And don’t tell me that working woman is a sponger. Don’t tell me that Diego who painted my house or Beatriz who sometimes cleans it is a freeloader. As a Christian, I am told to care for the least of these. When I vote, their self-interest should be as important as my own. “Sink or swim,” or “Go home even though you’ve lived here since you were two” is no more a path to economic autonomy than a government check is.
The fact is, we are all in this country together, and we have different needs and means, and we have a lot in common when it comes to teaching kids, fighting fires, cleaning up after storms or caring for our national parks. Those who have more need to do more, as we work to give the rest not a handout, but a hand up. As for me, I went to college on Pell grants, work-study, scholarships and summer jobs. That combination of my own hard work and a little help from a society that supported my potential is what got me a college degree. That powerful model – public and private in synergy – remains most compelling to me and is the most fundamental reason I voted for President Obama.
Clearly, the Right and Left perceive the role of government differently. We may ultimately be captives of a postmodernist analysis that says there is no way outside our own subjectivity to view the world through another’s eyes. If that is so, then empathy is a casualty and our divisions rigidify.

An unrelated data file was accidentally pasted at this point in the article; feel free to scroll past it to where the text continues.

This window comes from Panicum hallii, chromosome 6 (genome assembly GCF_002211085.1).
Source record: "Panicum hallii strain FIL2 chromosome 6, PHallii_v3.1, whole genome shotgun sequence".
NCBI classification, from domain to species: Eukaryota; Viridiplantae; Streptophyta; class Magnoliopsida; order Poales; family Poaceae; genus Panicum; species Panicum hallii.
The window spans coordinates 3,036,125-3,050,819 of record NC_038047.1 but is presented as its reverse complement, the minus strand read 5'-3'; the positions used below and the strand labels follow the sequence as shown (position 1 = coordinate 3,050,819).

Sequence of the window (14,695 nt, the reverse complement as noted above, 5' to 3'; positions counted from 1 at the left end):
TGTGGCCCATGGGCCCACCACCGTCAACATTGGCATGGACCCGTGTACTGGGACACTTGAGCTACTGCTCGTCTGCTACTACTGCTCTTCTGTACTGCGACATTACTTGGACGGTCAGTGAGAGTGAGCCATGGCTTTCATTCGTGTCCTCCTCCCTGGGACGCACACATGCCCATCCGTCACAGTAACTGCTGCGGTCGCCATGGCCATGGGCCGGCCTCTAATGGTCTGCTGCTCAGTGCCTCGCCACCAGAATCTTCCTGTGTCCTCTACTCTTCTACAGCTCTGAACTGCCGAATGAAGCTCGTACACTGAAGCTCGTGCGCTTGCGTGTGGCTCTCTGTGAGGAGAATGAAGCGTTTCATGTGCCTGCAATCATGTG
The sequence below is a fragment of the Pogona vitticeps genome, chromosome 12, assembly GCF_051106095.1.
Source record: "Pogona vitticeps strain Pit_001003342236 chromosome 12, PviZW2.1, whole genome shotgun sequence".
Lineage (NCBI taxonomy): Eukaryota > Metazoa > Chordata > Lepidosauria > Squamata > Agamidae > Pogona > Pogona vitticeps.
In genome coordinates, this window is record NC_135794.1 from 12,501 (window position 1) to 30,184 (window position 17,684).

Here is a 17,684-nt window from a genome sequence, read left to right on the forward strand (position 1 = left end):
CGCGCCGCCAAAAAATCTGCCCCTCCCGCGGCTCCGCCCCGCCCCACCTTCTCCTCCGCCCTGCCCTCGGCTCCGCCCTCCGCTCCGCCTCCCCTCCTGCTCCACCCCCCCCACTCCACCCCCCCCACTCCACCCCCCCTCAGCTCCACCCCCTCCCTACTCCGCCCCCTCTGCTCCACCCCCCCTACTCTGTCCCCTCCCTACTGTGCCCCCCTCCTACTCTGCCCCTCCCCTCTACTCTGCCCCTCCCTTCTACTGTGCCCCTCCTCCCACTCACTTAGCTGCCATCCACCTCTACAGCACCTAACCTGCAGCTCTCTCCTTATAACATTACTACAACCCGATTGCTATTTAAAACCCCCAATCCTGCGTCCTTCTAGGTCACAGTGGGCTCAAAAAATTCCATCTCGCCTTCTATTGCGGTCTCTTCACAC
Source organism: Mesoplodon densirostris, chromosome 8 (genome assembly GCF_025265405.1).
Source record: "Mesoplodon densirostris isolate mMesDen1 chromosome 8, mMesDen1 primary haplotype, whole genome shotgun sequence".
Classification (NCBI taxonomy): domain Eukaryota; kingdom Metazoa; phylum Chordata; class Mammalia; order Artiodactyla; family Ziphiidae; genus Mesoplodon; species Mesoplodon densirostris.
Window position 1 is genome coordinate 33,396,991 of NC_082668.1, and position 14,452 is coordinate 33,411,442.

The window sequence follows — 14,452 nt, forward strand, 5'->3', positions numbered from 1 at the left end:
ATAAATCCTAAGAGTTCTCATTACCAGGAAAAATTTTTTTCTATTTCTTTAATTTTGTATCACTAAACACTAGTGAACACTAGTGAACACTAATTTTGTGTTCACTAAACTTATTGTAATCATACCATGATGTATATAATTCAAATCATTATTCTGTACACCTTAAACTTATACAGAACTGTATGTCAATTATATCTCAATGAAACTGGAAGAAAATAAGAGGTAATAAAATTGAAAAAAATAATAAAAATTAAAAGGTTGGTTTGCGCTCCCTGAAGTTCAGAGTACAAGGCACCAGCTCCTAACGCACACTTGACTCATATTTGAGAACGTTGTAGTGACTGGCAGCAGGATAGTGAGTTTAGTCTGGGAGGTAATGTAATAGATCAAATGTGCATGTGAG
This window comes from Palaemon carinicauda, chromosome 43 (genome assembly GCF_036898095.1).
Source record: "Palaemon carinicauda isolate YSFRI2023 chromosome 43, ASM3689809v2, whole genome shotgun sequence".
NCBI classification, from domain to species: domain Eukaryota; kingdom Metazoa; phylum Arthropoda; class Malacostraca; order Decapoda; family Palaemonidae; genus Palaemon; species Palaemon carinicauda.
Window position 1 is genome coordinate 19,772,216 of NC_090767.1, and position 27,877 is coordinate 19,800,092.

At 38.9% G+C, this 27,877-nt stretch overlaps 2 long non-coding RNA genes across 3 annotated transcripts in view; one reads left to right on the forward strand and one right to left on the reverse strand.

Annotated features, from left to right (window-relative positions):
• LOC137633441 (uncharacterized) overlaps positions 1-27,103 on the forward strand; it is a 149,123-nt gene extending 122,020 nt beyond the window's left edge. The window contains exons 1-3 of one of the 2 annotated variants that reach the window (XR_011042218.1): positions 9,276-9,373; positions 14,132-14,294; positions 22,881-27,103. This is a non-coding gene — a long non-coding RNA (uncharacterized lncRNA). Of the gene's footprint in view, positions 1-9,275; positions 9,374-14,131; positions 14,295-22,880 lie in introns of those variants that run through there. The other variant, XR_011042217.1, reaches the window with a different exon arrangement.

I refuse to concede that. I’d rather share the prophetic words of Abraham Lincoln, speaking to a deeply divided America in his 1861 Inaugural Address:
We are not enemies, but friends. We must not be enemies. Though passion may have strained it must not break our bonds of affection. The mystic chords of memory, stretching from every battlefield and patriot grave to every living heart and hearthstone all over this broad land, will yet swell the chorus of the Union, when again touched, as surely they will be, by the better angels of our nature.
May we each appeal to the better angels in one another as we start healing the wounds of this election season.